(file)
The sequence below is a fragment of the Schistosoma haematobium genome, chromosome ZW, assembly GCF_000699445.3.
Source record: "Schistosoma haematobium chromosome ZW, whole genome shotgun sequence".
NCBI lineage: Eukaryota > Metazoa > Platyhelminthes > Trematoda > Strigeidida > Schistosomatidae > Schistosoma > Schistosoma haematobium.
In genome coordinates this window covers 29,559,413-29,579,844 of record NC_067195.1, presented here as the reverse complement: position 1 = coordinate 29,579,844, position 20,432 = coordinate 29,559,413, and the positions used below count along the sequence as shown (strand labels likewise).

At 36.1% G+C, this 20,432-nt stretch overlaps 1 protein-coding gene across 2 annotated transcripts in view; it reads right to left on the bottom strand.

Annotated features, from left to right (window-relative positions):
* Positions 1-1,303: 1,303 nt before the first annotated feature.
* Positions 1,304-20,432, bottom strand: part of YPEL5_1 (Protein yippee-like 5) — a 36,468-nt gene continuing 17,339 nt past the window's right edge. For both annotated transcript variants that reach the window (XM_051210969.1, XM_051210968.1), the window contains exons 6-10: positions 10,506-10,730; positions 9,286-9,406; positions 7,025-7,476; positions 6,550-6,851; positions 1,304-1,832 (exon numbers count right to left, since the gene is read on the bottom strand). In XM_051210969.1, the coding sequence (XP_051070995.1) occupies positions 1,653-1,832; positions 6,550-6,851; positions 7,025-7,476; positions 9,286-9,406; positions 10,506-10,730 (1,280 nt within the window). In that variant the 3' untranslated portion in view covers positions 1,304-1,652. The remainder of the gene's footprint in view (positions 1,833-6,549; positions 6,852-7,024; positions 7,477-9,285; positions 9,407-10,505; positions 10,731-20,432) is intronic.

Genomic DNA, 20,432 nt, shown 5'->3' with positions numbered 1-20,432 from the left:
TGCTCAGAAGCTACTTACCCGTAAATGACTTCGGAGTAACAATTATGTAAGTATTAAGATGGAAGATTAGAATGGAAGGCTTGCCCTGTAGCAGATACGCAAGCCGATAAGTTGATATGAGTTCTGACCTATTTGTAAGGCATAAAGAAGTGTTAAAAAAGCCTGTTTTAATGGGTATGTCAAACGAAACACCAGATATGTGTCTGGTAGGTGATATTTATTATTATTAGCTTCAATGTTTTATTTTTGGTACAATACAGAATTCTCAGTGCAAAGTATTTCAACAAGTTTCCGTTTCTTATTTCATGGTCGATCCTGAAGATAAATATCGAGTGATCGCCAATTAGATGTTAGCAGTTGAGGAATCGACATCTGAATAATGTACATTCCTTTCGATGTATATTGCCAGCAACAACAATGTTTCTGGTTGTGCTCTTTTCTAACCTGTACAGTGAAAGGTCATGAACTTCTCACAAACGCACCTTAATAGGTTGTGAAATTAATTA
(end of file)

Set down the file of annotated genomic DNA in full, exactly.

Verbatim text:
The sequence below is a fragment of the Schistosoma haematobium genome, chromosome ZW, assembly GCF_000699445.3.
Source record: "Schistosoma haematobium chromosome ZW, whole genome shotgun sequence".
NCBI lineage: Eukaryota > Metazoa > Platyhelminthes > Trematoda > Strigeidida > Schistosomatidae > Schistosoma > Schistosoma haematobium.
In genome coordinates this window covers 29,559,413-29,579,844 of record NC_067195.1, presented here as the reverse complement: position 1 = coordinate 29,579,844, position 20,432 = coordinate 29,559,413, and the positions used below count along the sequence as shown (strand labels likewise).

At 36.1% G+C, this 20,432-nt stretch overlaps 1 protein-coding gene across 2 annotated transcripts in view; it reads right to left on the bottom strand.

Annotated features, from left to right (window-relative positions):
* Positions 1-1,303: 1,303 nt before the first annotated feature.
* Positions 1,304-20,432, bottom strand: part of YPEL5_1 (Protein yippee-like 5) — a 36,468-nt gene continuing 17,339 nt past the window's right edge. For both annotated transcript variants that reach the window (XM_051210969.1, XM_051210968.1), the window contains exons 6-10: positions 10,506-10,730; positions 9,286-9,406; positions 7,025-7,476; positions 6,550-6,851; positions 1,304-1,832 (exon numbers count right to left, since the gene is read on the bottom strand). In XM_051210969.1, the coding sequence (XP_051070995.1) occupies positions 1,653-1,832; positions 6,550-6,851; positions 7,025-7,476; positions 9,286-9,406; positions 10,506-10,730 (1,280 nt within the window). In that variant the 3' untranslated portion in view covers positions 1,304-1,652. The remainder of the gene's footprint in view (positions 1,833-6,549; positions 6,852-7,024; positions 7,477-9,285; positions 9,407-10,505; positions 10,731-20,432) is intronic.

Genomic DNA, 20,432 nt, shown 5'->3' with positions numbered 1-20,432 from the left:
TGCTCAGAAGCTACTTACCCGTAAATGACTTCGGAGTAACAATTATGTAAGTATTAAGATGGAAGATTAGAATGGAAGGCTTGCCCTGTAGCAGATACGCAAGCCGATAAGTTGATATGAGTTCTGACCTATTTGTAAGGCATAAAGAAGTGTTAAAAAAGCCTGTTTTAATGGGTATGTCAAACGAAACACCAGATATGTGTCTGGTAGGTGATATTTATTATTATTAGCTTCAATGTTTTATTTTTGGTACAATACAGAATTCTCAGTGCAAAGTATTTCAACAAGTTTCCGTTTCTTATTTCATGGTCGATCCTGAAGATAAATATCGAGTGATCGCCAATTAGATGTTAGCAGTTGAGGAATCGACATCTGAATAATGTACATTCCTTTCGATGTATATTGCCAGCAACAACAATGTTTCTGGTTGTGCTCTTTTCTAACCTGTACAGTGAAAGGTCATGAACTTCTCACAAACGCACCTTAATAGGTTGTGAAATTAATTA